So in effect, the concerns were about religious intolerance as opposed to anything else?

                • CraigStrachan

                  I’m sure Edward Carson and James Craig had read the Act, and it didn’t seem to allay their concerns – and it was their concerns, and the concerns of the people they represented, that counted back then.

                  For the record, I regard the modern RoI as a secular, pluralist society that has shed much of it’s clericalist baggage. A great place to visit and no doubt to live, that btw doesn’t feel foreign to me at all. A place that has made great economic progress, and overcome recent economic challenges with impressive forebearance.

                  But it’s taken a while to get there, and for much of its history, certainly in the four decades or so after independence, it was not as it is now. It was more the kind of place that would have confirmed the prejudices of Ulster Protestants about what Home Rule would have looked like.

                • MacRiada

                  Why didn’t Edward Carson become the first PM of Northern Ireland?
                  Did it ever occur to you that the Ulster unionist leadership wanted to play on the fears of ordinary people to achieve their political goals.
                  Hard to get people worked up on legislative procedures and designated powers etc., etc.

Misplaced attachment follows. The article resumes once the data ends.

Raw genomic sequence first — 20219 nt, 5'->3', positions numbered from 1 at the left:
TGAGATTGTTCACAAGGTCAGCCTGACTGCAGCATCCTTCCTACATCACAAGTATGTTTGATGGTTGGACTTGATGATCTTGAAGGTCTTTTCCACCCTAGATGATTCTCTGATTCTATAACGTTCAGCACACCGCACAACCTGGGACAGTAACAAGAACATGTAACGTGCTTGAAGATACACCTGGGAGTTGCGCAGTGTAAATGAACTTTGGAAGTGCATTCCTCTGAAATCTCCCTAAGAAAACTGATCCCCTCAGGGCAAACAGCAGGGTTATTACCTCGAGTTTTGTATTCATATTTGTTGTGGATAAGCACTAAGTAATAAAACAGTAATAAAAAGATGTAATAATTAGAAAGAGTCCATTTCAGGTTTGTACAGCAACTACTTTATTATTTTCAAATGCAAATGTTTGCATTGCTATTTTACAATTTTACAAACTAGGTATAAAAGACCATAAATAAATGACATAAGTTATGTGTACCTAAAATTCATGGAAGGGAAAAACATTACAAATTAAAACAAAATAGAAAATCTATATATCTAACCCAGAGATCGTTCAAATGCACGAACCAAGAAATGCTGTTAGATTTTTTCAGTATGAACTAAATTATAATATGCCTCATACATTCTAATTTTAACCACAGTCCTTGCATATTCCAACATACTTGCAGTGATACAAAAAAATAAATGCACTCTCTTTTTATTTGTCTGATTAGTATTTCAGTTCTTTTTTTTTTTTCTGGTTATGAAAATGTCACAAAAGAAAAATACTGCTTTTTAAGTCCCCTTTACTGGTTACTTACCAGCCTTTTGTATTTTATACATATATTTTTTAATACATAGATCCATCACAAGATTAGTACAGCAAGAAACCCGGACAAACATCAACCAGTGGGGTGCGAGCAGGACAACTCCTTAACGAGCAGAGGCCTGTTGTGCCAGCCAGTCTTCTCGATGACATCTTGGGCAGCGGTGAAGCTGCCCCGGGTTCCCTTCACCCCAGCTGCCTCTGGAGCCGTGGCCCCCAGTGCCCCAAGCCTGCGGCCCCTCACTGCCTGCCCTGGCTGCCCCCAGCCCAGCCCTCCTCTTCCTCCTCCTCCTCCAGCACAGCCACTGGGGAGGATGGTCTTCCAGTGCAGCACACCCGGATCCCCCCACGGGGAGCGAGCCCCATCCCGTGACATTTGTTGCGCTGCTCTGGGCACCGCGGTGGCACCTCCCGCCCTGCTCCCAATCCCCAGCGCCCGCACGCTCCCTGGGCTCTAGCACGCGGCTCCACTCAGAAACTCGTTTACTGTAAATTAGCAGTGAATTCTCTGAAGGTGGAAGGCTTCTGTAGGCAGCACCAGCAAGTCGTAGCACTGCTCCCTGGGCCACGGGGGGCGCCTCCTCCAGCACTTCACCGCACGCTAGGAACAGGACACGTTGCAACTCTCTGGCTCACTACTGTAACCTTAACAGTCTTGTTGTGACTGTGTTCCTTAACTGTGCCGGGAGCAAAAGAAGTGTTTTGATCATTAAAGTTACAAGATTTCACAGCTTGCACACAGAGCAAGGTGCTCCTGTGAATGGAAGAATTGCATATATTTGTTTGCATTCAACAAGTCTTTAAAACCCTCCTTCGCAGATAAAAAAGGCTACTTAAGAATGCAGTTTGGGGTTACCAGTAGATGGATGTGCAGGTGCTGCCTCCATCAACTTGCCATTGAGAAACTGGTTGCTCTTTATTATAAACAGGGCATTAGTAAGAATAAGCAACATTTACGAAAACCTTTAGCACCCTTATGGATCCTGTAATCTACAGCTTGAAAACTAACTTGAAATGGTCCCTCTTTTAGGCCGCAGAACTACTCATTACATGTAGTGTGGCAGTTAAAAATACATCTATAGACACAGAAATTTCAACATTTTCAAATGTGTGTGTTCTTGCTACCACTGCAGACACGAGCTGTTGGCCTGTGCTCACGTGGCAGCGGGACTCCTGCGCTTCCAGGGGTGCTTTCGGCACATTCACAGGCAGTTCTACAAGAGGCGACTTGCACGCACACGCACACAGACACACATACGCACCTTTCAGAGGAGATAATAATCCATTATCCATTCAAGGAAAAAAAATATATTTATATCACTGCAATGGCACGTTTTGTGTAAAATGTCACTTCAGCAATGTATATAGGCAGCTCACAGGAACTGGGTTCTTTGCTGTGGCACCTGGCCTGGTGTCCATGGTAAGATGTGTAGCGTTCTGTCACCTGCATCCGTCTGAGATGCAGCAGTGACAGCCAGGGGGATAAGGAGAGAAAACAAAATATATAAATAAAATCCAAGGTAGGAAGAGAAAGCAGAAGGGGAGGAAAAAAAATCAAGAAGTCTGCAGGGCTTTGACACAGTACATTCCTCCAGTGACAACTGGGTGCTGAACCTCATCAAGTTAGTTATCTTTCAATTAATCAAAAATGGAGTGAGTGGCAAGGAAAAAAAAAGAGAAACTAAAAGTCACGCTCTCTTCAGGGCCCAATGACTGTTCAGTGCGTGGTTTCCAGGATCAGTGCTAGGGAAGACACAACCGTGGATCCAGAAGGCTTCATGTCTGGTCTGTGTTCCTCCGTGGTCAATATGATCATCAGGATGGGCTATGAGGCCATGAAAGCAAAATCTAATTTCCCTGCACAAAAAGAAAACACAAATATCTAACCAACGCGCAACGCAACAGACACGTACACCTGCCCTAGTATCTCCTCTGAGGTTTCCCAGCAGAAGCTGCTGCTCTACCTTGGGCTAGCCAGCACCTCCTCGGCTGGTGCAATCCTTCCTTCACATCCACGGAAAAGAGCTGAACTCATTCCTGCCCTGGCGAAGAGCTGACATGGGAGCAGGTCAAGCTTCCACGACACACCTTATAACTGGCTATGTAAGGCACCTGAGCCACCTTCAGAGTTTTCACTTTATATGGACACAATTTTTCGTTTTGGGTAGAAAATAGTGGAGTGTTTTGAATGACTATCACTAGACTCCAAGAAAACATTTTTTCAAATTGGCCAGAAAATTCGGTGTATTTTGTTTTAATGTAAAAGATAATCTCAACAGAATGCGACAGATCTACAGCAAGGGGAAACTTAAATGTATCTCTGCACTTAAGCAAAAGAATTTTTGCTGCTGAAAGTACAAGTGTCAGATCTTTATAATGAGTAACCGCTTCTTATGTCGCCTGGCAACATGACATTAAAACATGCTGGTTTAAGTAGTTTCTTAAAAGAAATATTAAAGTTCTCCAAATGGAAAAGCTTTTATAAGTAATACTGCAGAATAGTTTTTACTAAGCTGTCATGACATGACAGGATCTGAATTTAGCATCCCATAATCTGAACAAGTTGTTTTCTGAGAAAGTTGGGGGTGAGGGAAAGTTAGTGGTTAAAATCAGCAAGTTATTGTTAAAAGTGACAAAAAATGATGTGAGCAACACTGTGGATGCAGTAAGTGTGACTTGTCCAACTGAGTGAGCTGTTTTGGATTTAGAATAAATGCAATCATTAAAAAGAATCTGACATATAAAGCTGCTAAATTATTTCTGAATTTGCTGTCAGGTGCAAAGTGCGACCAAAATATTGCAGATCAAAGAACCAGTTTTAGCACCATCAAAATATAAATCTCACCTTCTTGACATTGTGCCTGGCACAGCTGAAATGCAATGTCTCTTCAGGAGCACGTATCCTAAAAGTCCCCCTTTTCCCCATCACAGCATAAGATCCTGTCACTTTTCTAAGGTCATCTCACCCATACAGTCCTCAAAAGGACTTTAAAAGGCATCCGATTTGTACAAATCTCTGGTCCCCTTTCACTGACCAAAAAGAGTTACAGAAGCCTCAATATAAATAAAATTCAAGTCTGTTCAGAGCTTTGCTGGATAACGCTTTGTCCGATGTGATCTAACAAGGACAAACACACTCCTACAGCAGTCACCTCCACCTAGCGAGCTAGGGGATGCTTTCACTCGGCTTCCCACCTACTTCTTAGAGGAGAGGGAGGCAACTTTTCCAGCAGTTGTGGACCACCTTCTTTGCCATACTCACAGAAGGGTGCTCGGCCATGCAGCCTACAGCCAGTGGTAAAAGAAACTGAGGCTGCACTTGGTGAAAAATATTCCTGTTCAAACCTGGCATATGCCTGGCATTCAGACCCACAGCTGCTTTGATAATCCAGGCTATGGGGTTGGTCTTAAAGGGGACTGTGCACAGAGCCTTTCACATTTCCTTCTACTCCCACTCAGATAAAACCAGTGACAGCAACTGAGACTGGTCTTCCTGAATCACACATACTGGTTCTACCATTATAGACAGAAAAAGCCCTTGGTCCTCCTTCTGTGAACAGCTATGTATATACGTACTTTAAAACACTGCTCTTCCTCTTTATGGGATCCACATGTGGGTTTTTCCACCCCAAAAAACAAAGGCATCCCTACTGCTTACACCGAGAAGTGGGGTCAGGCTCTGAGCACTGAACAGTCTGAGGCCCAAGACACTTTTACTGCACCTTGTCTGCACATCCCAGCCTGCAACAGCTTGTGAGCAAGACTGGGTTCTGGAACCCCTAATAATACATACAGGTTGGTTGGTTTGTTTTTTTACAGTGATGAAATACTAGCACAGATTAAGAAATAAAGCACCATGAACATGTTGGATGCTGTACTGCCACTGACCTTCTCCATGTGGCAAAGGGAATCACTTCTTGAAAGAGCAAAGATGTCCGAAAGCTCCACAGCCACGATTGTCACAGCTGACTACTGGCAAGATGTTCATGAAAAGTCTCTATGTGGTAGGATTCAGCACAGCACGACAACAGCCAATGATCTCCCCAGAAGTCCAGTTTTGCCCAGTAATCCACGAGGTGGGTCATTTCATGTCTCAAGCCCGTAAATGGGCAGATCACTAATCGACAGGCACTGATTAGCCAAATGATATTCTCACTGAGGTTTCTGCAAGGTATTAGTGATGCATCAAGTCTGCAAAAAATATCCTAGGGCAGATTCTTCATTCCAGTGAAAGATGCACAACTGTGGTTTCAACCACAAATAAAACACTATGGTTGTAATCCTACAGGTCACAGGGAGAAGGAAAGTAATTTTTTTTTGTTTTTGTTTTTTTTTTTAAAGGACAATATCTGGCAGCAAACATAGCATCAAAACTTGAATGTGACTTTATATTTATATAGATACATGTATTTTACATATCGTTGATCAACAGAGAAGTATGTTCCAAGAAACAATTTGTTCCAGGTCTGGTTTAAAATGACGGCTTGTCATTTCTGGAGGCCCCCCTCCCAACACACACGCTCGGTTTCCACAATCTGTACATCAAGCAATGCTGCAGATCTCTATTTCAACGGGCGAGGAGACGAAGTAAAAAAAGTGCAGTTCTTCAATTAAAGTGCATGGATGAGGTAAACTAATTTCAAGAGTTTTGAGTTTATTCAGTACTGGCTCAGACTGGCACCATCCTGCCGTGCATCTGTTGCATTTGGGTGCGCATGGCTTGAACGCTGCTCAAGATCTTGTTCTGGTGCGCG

Britain, back then, was happy to keep the North as part of its Tax base (back when the North had industries) The rest of Ireland suffered as a result.
                  We also suffered because of the economic war.
                  Craig, in the 1930s over a fifth of the working population of Scotland had to emigrate.
                  Northern Ireland might not have been part of the Irish Free State, but it still had Magdalene laundries and its laws on abortion are similar etc.
                  Protestant politicians from the industrialised North would have had a big say in the running of Ireland. I think if Carson knew what would have happened, he would have supported Home Rule all the way.

                • CraigStrachan

                  Carson chose not to become PM of NI. Craig was probably the better fit, in any case.